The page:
- About Findlay and Hancock County
- Barn Quilt Trail
- Downtown Findlay Shuttle Service
- Findlay’s Bicentennial
- The Old Millstream Scenic Byway
- Things to See & Do
- Travel Specials
- Tours & Itineraries
- Why Findlay-Hancock County
- Contact the CVB
- Links & Resources
Download the Visit Findlay Visitors GuideDOWNLOAD NOW
About Findlay and Hancock County
Located in the northwest portion of the state, Hancock County (See Map) is 533.6 square miles in area. Hancock County includes Findlay, the county seat, a portion of Bluffton (See Map) and Fostoria (See Map) along with several villages.
Findlay’s origin dates back more than 200 years. The earliest known settler of Hancock County was a Frenchman by the name of Jean Jacques Blanchard. Blanchard arrived here in 1769 and settled with the Shawnee tribe of Native Americans.
It was not until the war of 1812 that Findlay was founded. In that year, Colonel James Findlay commanded a regiment for General Hull. He moved the Ohio Frontier Army from Dayton to Detroit, opening a road to the Blanchard River and building a stockade. That stockade was named Fort Findlay in his honor. The fort stood west of the spot where the Main Street Bridge today crosses the Blanchard River.
The city’s population grew rapidly in 1886 when gas and oil were discovered. The discovery led to much attention for Findlay. Thousands came to see the famous gas wells and the first practical use of natural gas in mechanical arts was developed in Findlay. As a result of the boom, the town quadrupled in population virtually overnight. The gas proved to be of short duration, but continued oil discoveries enabled the town to move forward with steady population growth.
Industry and agriculture combined to provide a strong and well-integrated basis for the community’s prosperity. The majority of Findlay’s manufacturing plants have grown from within the community itself, although others have been attracted by the positive business climate.
Villages in Hancock County:
Arcadia » See Map
This name is a district in Greece, long praised for its simple life and the contentment of its people. The name Arcadia has come to signify this type of life and typifies the Arcadia of Hancock County.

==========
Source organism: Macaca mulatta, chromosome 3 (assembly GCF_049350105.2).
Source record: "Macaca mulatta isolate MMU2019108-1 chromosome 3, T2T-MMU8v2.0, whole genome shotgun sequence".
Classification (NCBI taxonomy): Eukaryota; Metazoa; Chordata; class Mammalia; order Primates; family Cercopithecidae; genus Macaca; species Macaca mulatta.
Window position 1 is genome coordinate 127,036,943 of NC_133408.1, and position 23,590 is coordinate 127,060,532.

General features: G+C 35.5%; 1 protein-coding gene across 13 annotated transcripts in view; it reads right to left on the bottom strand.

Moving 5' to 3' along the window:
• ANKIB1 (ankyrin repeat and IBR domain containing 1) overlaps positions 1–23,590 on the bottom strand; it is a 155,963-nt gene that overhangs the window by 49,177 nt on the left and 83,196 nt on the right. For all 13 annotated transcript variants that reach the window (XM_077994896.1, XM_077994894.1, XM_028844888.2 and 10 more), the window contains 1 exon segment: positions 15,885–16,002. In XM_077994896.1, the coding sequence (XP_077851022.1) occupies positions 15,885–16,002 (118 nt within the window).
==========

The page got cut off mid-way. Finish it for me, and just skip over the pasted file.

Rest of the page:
Arlington » See Map
More than 30 towns in the United States bear this name. It comes from the Earl of Arlington, an English statesman who was Lord Chamberlain when King Charles II ruled.
Benton Ridge » See Map
U.S. Senator Thomas Benton of Missouri was a distinguished leader in the country. The “ridge” part of the name refers to the fact that the town is located on a ridge, which was one of the ancient beaches of a lake.
Findlay » See Map
The Hancock County seat, Findlay was named for Colonel James Findlay of Cincinnati, who built Fort Findlay in the War of 1812 while traveling to Detroit with General Hull’s troops.
Jenera » See Map
Dr. A.B. Jenner was the town’s first doctor and postmaster. A variation of his name became the village’s name.
McComb » See Map
The town was first called Pleasantville. Later, the town was named McComb to honor the town’s first doctor, Dr. Samuel McComb Turner.
Mount Blanchard » See Map
The Blanchard River, which runs through this village, was named for Jacques Blanchard, a French tailor, who lived among the area’s Native Americans. The “mount” portion of the name refers to some high banks along the river in that area.
Mount Cory » See Map
Judge D.J Cory of Findlay was one of the county’s early leaders. The “mount” was added to avoid confusion with the town Carey in Wyandot County.
Rawson » See Map
Dr. LaQuineo Rawson was the first president of the railroad that runs through town. He practiced medicine in Findlay and Fremont and was a brother of Dr. Bass Rawson, Findlay’s first doctor.
Van Buren » See Map
This town was named for Martin Van Buren when he was Vice President of the United States.
Vanlue » See Map
William Vanlue, a pioneer resident, laid out the town which was then named for him.